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Rolling Motion, confusing with linearizing a graph?

  1. Feb 13, 2013 #1
    1. The problem statement, all variables and given/known data
    Rolling Motion

    Theoretically, a=⅔g sin θ suggests a nonlinear relation between a and θ. Since a linear graph is a very convenient method of testing theoretical equations, it is a good idea to first linearize a=⅔g sin θ. A simple way to do this is to assign a as the y-variable and (g sin θ) as the x-variable. If a=⅔g sin θ is linearized in this way, what are the expected values of the slope and y-intercept of the linear graph?

    Plot a versus g sin θ. Perform a linear fit to the data, and determine the slope and the y-intercept. Compare the results with the expected values according to a=⅔g sin θ.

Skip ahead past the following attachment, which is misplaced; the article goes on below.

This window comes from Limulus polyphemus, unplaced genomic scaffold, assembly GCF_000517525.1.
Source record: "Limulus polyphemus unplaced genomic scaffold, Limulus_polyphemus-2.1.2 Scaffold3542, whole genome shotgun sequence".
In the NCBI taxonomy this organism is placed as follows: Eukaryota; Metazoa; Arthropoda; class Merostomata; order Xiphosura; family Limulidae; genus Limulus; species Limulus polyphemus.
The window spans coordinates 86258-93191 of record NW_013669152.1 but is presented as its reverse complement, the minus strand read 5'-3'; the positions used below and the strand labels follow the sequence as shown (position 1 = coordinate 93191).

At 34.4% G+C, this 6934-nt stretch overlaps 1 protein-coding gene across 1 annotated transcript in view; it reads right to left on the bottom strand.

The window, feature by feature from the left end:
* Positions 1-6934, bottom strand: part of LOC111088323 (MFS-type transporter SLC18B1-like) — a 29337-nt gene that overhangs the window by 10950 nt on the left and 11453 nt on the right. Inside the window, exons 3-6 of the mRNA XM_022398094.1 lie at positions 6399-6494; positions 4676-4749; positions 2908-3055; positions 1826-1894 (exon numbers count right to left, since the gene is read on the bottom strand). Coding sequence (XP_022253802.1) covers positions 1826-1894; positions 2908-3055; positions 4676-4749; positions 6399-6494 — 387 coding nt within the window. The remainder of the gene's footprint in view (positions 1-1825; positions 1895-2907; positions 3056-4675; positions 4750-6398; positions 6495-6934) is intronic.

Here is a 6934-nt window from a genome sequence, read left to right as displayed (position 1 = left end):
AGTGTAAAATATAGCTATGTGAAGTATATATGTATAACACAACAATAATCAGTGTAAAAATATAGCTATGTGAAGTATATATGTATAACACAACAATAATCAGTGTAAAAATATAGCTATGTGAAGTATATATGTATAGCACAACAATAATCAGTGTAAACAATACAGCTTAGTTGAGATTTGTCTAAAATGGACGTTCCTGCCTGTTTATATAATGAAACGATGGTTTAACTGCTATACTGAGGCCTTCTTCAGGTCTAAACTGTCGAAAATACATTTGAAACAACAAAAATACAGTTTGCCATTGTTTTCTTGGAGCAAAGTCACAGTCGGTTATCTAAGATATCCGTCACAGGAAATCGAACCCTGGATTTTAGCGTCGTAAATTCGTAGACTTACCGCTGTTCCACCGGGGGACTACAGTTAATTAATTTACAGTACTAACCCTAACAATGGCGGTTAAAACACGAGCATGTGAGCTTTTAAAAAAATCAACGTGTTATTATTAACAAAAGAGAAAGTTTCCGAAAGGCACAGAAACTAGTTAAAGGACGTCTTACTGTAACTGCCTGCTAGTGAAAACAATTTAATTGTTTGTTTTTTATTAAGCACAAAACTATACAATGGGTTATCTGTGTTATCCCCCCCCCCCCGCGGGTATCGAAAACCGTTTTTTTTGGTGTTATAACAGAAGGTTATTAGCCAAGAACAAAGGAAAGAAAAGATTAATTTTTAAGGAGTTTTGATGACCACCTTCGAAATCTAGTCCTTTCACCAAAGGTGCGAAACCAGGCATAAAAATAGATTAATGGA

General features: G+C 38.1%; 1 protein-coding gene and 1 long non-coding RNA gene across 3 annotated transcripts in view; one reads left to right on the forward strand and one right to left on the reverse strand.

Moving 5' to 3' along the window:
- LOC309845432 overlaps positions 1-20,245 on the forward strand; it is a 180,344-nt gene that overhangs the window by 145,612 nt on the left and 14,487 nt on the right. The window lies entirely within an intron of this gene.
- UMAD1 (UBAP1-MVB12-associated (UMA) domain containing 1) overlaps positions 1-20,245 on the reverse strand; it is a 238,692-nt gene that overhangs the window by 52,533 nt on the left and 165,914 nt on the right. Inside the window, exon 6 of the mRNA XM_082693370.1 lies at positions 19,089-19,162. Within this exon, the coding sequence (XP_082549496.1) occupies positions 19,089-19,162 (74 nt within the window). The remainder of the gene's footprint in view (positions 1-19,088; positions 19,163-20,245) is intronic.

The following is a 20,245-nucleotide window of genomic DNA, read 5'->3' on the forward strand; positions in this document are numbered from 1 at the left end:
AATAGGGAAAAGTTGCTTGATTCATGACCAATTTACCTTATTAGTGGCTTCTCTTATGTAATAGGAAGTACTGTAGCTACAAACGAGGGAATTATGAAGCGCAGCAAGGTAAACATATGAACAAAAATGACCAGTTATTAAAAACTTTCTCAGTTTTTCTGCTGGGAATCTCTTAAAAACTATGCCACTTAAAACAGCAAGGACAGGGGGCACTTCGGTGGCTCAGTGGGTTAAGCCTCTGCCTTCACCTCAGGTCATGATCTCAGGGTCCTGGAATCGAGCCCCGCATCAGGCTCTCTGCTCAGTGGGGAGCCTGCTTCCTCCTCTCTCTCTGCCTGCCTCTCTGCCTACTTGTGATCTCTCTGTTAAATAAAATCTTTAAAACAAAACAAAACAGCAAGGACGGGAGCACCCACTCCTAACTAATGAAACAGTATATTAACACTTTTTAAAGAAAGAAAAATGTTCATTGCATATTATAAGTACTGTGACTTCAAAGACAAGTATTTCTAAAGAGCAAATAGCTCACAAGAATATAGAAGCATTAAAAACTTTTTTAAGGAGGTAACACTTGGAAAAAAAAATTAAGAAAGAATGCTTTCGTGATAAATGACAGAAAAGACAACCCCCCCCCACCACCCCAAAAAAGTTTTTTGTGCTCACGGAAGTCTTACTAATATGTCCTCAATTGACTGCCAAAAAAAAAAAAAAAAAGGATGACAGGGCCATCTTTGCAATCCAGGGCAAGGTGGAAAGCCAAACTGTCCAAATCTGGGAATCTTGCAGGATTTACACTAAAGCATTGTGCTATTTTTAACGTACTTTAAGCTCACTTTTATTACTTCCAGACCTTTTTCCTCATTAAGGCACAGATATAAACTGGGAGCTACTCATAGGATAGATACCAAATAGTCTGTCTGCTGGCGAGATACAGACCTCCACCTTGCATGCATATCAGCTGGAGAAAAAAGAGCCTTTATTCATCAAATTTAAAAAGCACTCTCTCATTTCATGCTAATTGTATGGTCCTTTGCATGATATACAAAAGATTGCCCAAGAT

2. Relevant equations
    a=⅔g sin θ


    3. The attempt at a solution
    I'm not exactly sure where to start! To be honest, I've never heard of 'linearizing' a graph before. Any insight into how to go about this would be greatly appreciated.

    PS I made my graph from my data of acceleration and g sin θ, and it is indeed very linear. I'm just not sure how to relate it or how to find the 'expected' values?
     
    Last edited: Feb 13, 2013
  2. jcsd
  3. Feb 13, 2013 #2

    TSny

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    You're plotting ##a## versus ##gsin\theta##. So, think of ##a## as the "##y##" variable and ##gsin\theta## as the "##x##" variable. What would the equation ##a = \frac{2}{3} g sin\theta## look like using the symbols ##x## and ##y##?
     
  4. Feb 13, 2013 #3
    y = 2/3 x ?
    So 2/3 is the slope? And since there's no b, this means that y = 0?
     
  5. Feb 13, 2013 #4

    TSny

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    Yes. Good. Note that y = (2/3) x is a linear equation. Thus, the word 'linearizing'.
     
  6. Feb 13, 2013 #5
    Well... that was a lot easier than expected. Thanks for your time!
     
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